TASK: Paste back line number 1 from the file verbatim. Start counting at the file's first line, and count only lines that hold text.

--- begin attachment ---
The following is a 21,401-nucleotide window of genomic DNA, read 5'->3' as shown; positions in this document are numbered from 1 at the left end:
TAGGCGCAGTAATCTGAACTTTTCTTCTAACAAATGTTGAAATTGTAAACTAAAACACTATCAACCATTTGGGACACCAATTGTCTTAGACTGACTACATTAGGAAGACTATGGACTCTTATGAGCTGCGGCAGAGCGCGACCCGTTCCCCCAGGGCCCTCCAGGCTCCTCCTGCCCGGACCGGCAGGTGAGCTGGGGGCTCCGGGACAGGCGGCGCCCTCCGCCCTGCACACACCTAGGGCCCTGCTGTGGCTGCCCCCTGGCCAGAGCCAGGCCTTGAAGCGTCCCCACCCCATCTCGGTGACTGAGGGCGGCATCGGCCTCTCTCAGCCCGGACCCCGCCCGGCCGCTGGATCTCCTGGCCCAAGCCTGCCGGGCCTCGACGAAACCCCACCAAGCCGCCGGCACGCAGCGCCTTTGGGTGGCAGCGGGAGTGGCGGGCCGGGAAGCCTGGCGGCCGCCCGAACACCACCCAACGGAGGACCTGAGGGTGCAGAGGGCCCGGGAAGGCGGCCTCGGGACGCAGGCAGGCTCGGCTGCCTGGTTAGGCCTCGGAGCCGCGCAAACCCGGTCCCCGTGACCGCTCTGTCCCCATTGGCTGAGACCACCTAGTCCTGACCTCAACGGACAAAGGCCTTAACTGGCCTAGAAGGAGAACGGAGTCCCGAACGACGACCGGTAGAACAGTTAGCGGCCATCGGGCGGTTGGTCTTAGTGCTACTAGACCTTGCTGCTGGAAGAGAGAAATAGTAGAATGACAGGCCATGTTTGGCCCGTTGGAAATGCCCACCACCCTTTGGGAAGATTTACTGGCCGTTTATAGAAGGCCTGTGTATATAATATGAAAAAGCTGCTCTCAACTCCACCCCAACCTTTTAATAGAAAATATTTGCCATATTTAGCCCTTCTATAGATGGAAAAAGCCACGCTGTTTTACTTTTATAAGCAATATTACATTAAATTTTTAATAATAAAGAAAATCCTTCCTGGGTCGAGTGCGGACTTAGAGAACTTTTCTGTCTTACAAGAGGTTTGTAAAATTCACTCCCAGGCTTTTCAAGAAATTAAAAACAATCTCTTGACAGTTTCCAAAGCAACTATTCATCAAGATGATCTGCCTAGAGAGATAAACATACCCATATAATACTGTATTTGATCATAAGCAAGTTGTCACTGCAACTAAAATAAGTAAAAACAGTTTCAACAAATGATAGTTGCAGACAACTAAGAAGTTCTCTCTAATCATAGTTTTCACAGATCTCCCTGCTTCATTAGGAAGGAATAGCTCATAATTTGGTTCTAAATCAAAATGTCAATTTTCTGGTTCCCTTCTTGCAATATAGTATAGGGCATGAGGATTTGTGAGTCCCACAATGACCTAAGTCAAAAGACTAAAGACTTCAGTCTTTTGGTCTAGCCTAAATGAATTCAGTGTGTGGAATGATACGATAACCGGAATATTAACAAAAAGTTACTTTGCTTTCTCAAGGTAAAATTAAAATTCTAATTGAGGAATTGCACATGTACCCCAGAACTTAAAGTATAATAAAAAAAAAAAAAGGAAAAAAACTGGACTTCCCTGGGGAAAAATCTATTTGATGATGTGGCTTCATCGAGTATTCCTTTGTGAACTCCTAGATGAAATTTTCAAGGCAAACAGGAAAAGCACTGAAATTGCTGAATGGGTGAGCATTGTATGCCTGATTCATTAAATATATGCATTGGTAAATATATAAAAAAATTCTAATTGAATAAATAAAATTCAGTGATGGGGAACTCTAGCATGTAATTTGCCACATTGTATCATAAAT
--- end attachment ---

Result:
The following is a 21,401-nucleotide window of genomic DNA, read 5'->3' as shown; positions in this document are numbered from 1 at the left end: